Your Tuesday Briefing

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As concerns grow over the highly contagious Delta variant of the coronavirus, Germany has become the biggest Western country to announce that it will offer vaccine booster shots to a wide range of people considered potentially vulnerable.

Israel, Russia, Hungary and France already are offering boosters to specific populations. In Britain, health officials are preparing to give them as early as September. And Italy and Spain have said they will likely make boosters available to certain groups this fall.

But none have indicated that they would go as far as Germany has. It wants to administer booster vaccines to older people, residents of care homes and people with compromised immune systems — as well as anyone who was already fully vaccinated with AstraZeneca or Johnson & Johnson shots, which clinical trials have shown are not as protective.

Another view: The E.U. foreign policy chief criticized the bloc for falling short of vaccine donations to Africa and Latin America, creating a vacuum that China is filling. And health experts say the top priorities should be distributing doses to poor countries and persuading vaccine-resistant people in wealthy countries to get their first shots.

Since the coronavirus pandemic first halted and then seriously constrained the stream of foreign workers into the U.S., the competition for seasonal workers from overseas has been particularly fierce.

Even with a visa cap increased, roadblocks like travel restrictions, backlogs and delays at consulates in approving applicants have left American businesses in the lurch.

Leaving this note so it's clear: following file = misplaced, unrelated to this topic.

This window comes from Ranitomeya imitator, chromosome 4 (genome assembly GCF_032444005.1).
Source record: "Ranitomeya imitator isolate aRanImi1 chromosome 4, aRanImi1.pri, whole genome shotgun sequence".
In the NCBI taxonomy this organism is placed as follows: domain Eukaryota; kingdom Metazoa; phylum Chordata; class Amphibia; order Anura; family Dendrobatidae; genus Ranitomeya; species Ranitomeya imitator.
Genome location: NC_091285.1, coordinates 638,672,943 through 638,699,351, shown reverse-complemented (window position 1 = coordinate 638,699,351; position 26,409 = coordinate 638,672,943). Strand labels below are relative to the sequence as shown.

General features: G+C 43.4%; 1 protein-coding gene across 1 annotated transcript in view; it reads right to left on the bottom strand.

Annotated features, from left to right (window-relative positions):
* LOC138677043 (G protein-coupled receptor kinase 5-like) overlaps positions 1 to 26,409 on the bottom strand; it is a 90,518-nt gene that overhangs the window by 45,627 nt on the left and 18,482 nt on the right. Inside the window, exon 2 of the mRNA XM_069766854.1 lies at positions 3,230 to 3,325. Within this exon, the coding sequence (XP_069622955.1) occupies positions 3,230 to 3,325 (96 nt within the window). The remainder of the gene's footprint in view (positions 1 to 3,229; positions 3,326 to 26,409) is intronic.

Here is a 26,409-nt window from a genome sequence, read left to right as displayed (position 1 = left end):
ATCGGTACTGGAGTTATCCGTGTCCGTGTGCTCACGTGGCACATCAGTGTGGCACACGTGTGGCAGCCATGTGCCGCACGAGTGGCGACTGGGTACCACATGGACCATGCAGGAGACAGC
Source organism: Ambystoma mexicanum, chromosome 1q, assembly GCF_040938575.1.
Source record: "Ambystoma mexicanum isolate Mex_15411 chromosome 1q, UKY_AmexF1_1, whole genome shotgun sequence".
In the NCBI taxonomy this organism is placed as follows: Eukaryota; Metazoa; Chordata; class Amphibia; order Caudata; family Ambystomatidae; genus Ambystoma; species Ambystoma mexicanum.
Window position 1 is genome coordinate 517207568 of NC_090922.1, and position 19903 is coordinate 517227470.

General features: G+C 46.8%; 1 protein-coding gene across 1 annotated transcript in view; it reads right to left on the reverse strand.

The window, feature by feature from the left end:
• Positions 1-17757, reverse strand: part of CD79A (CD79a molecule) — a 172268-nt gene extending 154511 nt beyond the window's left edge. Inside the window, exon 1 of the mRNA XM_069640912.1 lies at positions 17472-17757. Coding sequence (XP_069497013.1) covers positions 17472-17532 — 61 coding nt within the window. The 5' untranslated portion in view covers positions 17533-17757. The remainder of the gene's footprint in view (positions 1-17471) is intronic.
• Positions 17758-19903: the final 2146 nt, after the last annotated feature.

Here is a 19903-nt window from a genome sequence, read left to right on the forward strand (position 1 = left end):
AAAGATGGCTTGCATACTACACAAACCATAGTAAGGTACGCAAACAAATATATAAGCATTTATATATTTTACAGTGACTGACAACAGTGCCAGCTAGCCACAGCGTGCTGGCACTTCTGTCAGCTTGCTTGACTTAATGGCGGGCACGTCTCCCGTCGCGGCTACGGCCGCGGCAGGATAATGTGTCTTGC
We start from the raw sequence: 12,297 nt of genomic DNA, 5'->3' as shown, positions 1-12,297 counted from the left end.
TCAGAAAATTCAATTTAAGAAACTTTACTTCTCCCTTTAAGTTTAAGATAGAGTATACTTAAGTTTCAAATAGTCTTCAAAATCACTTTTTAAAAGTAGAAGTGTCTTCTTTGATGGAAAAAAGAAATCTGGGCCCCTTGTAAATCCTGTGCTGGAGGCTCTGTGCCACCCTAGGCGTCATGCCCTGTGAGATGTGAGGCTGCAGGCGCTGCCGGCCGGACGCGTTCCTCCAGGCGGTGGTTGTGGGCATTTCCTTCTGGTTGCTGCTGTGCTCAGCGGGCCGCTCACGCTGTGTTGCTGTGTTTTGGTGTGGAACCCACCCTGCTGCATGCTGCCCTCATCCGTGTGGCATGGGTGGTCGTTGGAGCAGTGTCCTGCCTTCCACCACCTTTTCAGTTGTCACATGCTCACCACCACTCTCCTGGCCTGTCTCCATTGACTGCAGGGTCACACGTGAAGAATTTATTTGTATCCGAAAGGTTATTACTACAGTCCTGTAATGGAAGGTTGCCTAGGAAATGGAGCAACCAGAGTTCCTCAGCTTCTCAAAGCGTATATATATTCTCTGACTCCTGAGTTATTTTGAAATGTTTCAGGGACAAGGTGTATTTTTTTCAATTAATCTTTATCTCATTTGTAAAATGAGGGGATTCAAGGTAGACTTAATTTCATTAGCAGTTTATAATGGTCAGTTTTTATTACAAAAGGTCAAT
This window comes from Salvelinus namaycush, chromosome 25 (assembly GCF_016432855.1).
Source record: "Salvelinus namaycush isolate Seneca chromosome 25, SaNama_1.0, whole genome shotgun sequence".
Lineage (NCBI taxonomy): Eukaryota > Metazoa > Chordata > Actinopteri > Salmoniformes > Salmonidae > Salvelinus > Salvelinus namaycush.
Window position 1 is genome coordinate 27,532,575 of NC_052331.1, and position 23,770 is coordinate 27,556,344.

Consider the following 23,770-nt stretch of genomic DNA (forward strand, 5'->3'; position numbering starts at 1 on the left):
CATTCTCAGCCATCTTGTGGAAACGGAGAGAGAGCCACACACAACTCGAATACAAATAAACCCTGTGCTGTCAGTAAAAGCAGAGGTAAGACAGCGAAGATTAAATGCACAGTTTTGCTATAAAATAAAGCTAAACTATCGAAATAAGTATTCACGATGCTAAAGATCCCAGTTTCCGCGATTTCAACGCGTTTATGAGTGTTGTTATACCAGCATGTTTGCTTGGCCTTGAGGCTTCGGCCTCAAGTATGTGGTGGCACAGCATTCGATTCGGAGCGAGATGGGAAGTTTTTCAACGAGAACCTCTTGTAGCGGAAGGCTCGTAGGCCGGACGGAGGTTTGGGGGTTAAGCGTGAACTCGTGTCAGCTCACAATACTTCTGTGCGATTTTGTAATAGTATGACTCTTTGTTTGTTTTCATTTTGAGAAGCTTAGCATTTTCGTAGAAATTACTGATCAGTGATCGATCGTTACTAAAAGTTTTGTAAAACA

Temporary guest workers have also gotten entangled in broader and more bitter arguments over immigration. In the meantime, employers are struggling.

“Fifteen, 20 years ago we were able to get local summer kids in high school or college,” the owner of a Utah landscaping business said. “Those workers are just not there anymore.”

Context: Programs for temporary guest workers have long come under attack from several corners. Labor groups and immigration critics argue that it robs American workers of jobs and depresses wages.


Biles, who skipped the team final nearly a week ago, said it would have been dangerous to perform her complicated and daring routines because she had lost the ability to gauge where she was in the air in relation to the ground.

The gymnast, 24, is considering retirement, but she has hinted that she might try to return for the 2024 Games in Paris to honor her French coaches.

Details: The balance beam event, which takes place in a few hours, will wrap up the women’s gymnastics competition. Guan Chenchen and Tang Xijing of China, who ranked first and second in the qualifying round, are also contenders for the gold. Here’s what to watch for.

The latest from the Games:

The reporter Vivian Wang wrote about Chinese work culture in The Morning today. Here’s a condensed version.

To understand work culture in China, start with a number: 996. It’s shorthand for the grueling schedule that has become the norm at many Chinese firms: 9 a.m. to 9 p.m., six days a week.

The term originated in the technology sector around five years ago, when companies were racing to compete with Silicon Valley. Now, tech behemoths like Alibaba, Huawei and ByteDance, which owns TikTok, are household names.

Tech workers are starting to resist the at-all-costs culture. This year, 996 shot back into the news after two workers died at Pinduoduo, an e-commerce giant. Some Gen Zers have turned to Mao Zedong’s writings on communism to rage against capitalist exploitation. And an online craze this year called on young people to “tangping,” or “lie flat” — essentially, to opt out of the rat race.

Some companies have taken steps to improve work-life balance. Kuaishou, a short-video app, in July ended a policy requiring its staff to work on weekends twice a month. One division of another tech giant, Tencent, began encouraging workers to go home at 6 p.m. — though only on Wednesdays.

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